News from the Alzheimer’s Association International Conference in London this month is both intriguing and encouraging. Thirteen Florida researchers were among scientists who attended the conference.
A new U.S. study announced will examine whether lifestyle can prevent cognitive decline in older adults with no cognitive symptoms. Roughly 2,500 participants at high risk for dementia will be recruited next year to maintain a lifestyle of nutritional counseling, physical exercise, cognitive and social stimulation and heart health monitoring.
The U.S. study is a replica of trials conducted in Scandinavia that found such a lifestyle had a protective effect on cognitive function. “There is a pressing need to test the effectiveness of a multi-component lifestyle intervention in larger and more diverse populations, such as the United States,” said Laura Baker, PhD, of Wake Forest School of Medicine. It’s hoped the two-year, $20 million dollar U.S. study will help prove that like heart disease and some cancers, a combination of drugs and lifestyle can eventually prevent and treat Alzheimer’s disease.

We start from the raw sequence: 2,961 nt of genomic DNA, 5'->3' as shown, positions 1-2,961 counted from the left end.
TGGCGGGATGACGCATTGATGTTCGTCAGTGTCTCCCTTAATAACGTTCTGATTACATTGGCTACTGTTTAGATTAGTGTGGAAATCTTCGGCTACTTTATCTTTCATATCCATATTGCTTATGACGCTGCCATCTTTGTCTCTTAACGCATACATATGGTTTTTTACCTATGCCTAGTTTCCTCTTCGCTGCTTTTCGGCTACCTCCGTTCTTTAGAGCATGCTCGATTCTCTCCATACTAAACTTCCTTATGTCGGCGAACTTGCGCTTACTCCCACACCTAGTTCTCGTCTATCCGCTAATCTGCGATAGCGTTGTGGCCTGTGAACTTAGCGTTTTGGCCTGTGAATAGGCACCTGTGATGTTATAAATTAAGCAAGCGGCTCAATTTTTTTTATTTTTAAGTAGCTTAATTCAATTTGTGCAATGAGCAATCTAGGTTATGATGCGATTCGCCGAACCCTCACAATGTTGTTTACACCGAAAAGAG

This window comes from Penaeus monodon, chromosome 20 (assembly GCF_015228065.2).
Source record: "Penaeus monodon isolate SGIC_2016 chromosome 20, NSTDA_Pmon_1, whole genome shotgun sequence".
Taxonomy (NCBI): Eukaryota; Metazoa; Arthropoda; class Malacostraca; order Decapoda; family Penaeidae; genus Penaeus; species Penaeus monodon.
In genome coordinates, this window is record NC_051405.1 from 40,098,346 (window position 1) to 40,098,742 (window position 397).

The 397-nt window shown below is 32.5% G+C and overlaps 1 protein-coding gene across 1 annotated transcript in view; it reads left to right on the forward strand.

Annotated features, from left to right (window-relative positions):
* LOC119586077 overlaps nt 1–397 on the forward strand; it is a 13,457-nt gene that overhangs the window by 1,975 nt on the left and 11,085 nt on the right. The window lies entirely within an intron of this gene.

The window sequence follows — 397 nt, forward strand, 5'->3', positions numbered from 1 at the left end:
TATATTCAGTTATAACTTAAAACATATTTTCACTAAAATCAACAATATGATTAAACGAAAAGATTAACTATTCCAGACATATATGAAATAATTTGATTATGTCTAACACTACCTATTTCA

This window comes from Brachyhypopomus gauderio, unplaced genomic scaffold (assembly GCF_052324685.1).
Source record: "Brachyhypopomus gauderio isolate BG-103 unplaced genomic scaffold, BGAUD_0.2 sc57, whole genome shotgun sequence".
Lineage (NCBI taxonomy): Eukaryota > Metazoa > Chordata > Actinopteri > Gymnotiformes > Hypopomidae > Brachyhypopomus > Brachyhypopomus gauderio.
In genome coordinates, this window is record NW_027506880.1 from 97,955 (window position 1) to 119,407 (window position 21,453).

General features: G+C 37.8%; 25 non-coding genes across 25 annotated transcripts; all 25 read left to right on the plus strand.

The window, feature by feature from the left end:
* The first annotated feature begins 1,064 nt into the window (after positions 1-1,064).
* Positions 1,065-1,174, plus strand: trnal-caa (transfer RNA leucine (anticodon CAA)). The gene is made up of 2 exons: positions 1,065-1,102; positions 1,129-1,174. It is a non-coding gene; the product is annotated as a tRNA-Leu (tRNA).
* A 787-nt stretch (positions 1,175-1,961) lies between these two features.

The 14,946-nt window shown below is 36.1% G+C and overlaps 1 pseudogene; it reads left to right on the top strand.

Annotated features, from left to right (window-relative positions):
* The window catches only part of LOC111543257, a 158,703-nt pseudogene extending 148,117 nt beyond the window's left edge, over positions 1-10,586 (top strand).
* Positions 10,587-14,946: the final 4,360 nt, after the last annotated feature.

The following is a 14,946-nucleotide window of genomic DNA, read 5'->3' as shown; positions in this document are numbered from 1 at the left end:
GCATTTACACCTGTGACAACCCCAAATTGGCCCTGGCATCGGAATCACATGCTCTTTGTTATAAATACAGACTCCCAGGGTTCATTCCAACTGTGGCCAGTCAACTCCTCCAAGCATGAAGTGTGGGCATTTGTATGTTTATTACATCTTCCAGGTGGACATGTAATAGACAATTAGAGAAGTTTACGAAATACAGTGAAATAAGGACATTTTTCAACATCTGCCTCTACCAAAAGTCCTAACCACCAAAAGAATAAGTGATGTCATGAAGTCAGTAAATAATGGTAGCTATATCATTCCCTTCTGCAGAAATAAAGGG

Also in London, scientists reviewed evidence of a possible blood marker for beta-amyloid build up in the brain that could someday lead to a blood test to detect Alzheimer’s disease. Substantial evidence points to amyloid as causing the progressive brain disease but currently it takes a spinal tap or PET scan to detect amyloid plaque in the brain.
Scientists from Washington University School of Medicine in St. Louis presented the latest research suggesting that amyloid levels detected in blood can accurately reflect the amyloid buildup in the brain. “Having a simple and inexpensive blood test for screening is likely to greatly accelerate clinical trials to find Alzheimer’s drugs,” said investigator Randall Bateman, MD.
The Alzheimer’s Association International Conference is the largest meeting dedicated to dementia science, bringing together leading researchers, clinicians and the next generation of investigators.
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